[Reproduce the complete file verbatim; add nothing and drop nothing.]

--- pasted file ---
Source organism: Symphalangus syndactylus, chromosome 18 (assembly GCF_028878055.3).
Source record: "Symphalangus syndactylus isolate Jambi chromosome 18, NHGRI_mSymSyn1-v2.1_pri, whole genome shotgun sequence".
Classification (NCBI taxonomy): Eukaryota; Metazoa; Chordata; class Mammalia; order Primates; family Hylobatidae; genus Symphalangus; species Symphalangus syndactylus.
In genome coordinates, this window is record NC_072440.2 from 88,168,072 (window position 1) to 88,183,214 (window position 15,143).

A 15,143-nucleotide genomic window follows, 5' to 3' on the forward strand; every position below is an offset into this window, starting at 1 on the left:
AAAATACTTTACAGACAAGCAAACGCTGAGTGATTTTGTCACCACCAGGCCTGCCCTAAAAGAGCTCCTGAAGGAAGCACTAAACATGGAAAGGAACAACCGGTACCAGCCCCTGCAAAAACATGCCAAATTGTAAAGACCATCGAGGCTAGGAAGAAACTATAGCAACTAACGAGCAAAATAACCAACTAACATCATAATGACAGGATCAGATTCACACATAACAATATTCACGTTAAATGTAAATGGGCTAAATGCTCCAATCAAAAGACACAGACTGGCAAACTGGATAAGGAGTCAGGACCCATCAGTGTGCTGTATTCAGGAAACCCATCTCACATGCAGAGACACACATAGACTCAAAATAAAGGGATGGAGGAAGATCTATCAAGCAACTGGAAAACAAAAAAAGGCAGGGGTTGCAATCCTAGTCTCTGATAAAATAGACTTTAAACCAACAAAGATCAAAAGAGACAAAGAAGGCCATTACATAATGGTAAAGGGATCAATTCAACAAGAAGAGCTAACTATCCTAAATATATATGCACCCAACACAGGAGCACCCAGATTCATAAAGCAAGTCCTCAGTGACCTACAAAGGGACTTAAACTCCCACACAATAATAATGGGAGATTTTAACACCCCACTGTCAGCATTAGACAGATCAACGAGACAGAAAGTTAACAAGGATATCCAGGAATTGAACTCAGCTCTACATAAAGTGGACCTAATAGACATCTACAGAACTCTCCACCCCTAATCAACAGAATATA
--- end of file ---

Source organism: Symphalangus syndactylus, chromosome 18 (assembly GCF_028878055.3).
Source record: "Symphalangus syndactylus isolate Jambi chromosome 18, NHGRI_mSymSyn1-v2.1_pri, whole genome shotgun sequence".
Classification (NCBI taxonomy): Eukaryota; Metazoa; Chordata; class Mammalia; order Primates; family Hylobatidae; genus Symphalangus; species Symphalangus syndactylus.
In genome coordinates, this window is record NC_072440.2 from 88,168,072 (window position 1) to 88,183,214 (window position 15,143).

A 15,143-nucleotide genomic window follows, 5' to 3' on the forward strand; every position below is an offset into this window, starting at 1 on the left:
AAAATACTTTACAGACAAGCAAACGCTGAGTGATTTTGTCACCACCAGGCCTGCCCTAAAAGAGCTCCTGAAGGAAGCACTAAACATGGAAAGGAACAACCGGTACCAGCCCCTGCAAAAACATGCCAAATTGTAAAGACCATCGAGGCTAGGAAGAAACTATAGCAACTAACGAGCAAAATAACCAACTAACATCATAATGACAGGATCAGATTCACACATAACAATATTCACGTTAAATGTAAATGGGCTAAATGCTCCAATCAAAAGACACAGACTGGCAAACTGGATAAGGAGTCAGGACCCATCAGTGTGCTGTATTCAGGAAACCCATCTCACATGCAGAGACACACATAGACTCAAAATAAAGGGATGGAGGAAGATCTATCAAGCAACTGGAAAACAAAAAAAGGCAGGGGTTGCAATCCTAGTCTCTGATAAAATAGACTTTAAACCAACAAAGATCAAAAGAGACAAAGAAGGCCATTACATAATGGTAAAGGGATCAATTCAACAAGAAGAGCTAACTATCCTAAATATATATGCACCCAACACAGGAGCACCCAGATTCATAAAGCAAGTCCTCAGTGACCTACAAAGGGACTTAAACTCCCACACAATAATAATGGGAGATTTTAACACCCCACTGTCAGCATTAGACAGATCAACGAGACAGAAAGTTAACAAGGATATCCAGGAATTGAACTCAGCTCTACATAAAGTGGACCTAATAGACATCTACAGAACTCTCCACCCCTAATCAACAGAATATA